5*s

Dancing for the Hangman is a fictionalised account of Hawley Harvey Crippen’s life leading up to 23 November 1910 when he was hanged by John Ellis at Pentonville Prison in London for the murder of his wife Cora.

Martin Edwards has written a book that seeks to explain the psychology and events that led to this seemingly mild-mannered man who committed (if that is indeed the case) the crime and then who fled from England to Brussels with his secretary Ethel Le Neve. There they boarded a ship to Canada where they could begin a new life. Unluckily for Crippen the ship’s captain Henry Kendall became suspicious of the man and his son (Ethel was disguised as a boy), he was well aware that the police were hunting the pair as the newspapers were full of the story.  Using the latest wireless telegraph technology, word was sent that British authorities that the cellar murderer was on board the Montrose and there was only ever going to be one ending to this story, wasn’t there?

So convincing is this tale that I will undoubtedly repeat the fictionalised parts as fact for years to come as it was impossible to tell where the truth ended, and where Martin Edwards has used conjecture in this ‘true confession’ We are taken back to Crippen’s life as a young man, his first marriage to Charlotte and her untimely death which led to him leaving his two-year-old son Otto in the care of his parents while he travelled to New York to practice as a homeopathic doctor.

We travel backwards and forward with Crippen as he meets and falls deeply and passionately in love with Cora and at first all appears well. Crippen supports his wife in her wish to tread the boards and despite set-backs in his professional life this only illustrates his resourceful nature.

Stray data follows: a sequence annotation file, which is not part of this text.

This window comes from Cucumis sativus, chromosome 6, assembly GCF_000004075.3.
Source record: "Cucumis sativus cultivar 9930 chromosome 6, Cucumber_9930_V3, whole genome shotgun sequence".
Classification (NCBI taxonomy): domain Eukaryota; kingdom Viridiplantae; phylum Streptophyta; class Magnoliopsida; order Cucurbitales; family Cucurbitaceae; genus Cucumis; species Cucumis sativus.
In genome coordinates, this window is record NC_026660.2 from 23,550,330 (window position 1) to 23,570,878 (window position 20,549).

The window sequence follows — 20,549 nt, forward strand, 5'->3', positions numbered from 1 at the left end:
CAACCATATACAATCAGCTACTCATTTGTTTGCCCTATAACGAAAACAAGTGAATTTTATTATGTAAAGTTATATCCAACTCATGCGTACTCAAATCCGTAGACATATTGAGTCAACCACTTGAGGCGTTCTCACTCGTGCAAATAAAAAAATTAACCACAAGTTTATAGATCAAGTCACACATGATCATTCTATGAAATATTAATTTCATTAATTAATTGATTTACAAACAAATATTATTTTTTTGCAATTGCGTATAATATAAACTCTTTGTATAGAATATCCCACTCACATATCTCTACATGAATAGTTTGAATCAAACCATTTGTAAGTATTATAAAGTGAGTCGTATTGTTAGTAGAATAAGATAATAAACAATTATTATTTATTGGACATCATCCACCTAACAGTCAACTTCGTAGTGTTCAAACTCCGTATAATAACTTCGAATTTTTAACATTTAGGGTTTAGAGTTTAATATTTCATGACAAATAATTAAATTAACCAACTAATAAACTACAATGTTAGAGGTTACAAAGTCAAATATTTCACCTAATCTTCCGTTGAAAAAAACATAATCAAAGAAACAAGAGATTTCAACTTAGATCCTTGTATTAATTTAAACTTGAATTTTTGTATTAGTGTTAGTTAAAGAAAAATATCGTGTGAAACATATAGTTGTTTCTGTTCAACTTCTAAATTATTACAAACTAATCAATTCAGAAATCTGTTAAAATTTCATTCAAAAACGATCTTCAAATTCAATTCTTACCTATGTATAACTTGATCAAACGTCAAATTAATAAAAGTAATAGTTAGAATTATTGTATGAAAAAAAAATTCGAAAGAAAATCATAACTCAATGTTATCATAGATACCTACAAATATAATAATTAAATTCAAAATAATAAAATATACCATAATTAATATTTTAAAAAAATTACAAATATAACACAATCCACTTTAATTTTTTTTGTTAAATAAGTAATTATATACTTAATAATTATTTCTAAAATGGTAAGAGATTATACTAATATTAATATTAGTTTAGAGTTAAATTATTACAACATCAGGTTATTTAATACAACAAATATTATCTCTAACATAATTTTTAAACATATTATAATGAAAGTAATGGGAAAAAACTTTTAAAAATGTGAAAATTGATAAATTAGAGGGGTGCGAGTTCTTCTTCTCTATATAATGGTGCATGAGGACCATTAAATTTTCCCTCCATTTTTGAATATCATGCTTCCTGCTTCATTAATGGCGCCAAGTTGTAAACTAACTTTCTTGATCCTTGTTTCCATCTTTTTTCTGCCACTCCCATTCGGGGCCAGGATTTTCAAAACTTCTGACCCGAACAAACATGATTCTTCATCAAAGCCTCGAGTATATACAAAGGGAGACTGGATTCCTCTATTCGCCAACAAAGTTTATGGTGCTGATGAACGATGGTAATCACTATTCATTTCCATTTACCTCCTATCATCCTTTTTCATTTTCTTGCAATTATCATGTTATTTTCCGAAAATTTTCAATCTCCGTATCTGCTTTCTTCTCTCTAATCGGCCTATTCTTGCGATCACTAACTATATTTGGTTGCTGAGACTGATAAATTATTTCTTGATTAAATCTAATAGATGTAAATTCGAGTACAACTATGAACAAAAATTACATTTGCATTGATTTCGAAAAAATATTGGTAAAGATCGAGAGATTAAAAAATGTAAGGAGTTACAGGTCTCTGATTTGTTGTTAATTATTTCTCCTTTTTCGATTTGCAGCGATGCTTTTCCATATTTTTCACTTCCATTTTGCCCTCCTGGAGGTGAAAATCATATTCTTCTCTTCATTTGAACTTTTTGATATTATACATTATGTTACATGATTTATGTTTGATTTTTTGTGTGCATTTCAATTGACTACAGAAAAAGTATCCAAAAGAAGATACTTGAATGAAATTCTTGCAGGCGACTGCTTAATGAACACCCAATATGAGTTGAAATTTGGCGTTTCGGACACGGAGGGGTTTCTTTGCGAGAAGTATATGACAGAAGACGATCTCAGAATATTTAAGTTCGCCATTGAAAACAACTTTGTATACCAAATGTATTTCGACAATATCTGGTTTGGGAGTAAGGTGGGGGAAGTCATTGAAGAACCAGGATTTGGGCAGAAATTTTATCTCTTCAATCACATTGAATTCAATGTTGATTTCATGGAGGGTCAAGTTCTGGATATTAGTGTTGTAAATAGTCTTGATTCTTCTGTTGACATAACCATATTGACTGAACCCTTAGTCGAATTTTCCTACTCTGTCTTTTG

Edwards gives a convincing explanation to the events that led to Cora’s death and Crippen’s naïve hope that his mistress Ethel can move into 39 Hilltop Crescent without causing suspicion. Crippen hadn’t bargained for the ladies of the guild who didn’t take to Cora’s replacement and nor did they accept his vague and varied explanations to where she had gone.

I’m not sure that I found Crippen the sympathetic character as I was supposed to. He struck me as very naïve but also quite arrogant and selfish but undeniably weak, especially when faced with strong-willed women. Cora is not painted in a flattering light at all by the author and so Crippen received my sympathy through her flaunting of her lovers, backing her poor husband into a corner, unable to leave and make a life with his new love, but unwilling to stay with a woman who scorned him.

The book is split between the fictionalised confession, Crippen’s thoughts following his conviction and true excerpts from the trial, evidence presented and newspaper articles from the time, which never lets the reader forget that this was a real crime.

I don’t know how close to the truth the author got, but he obviously thoroughly researched his subject and has written a highly informative and interesting book that maintained the tension despite the fact that the outcome was already known to me.

This has got my 20 Books of Summer 2015! Challenge off to a wonderful start with Dancing for the Hangman promoted from the TBR to the historical crime shelf. I’d like to finish by saying thank you to Margot from Confessions from a Mystery Novelist for her recommendation, she was right, I loved this book!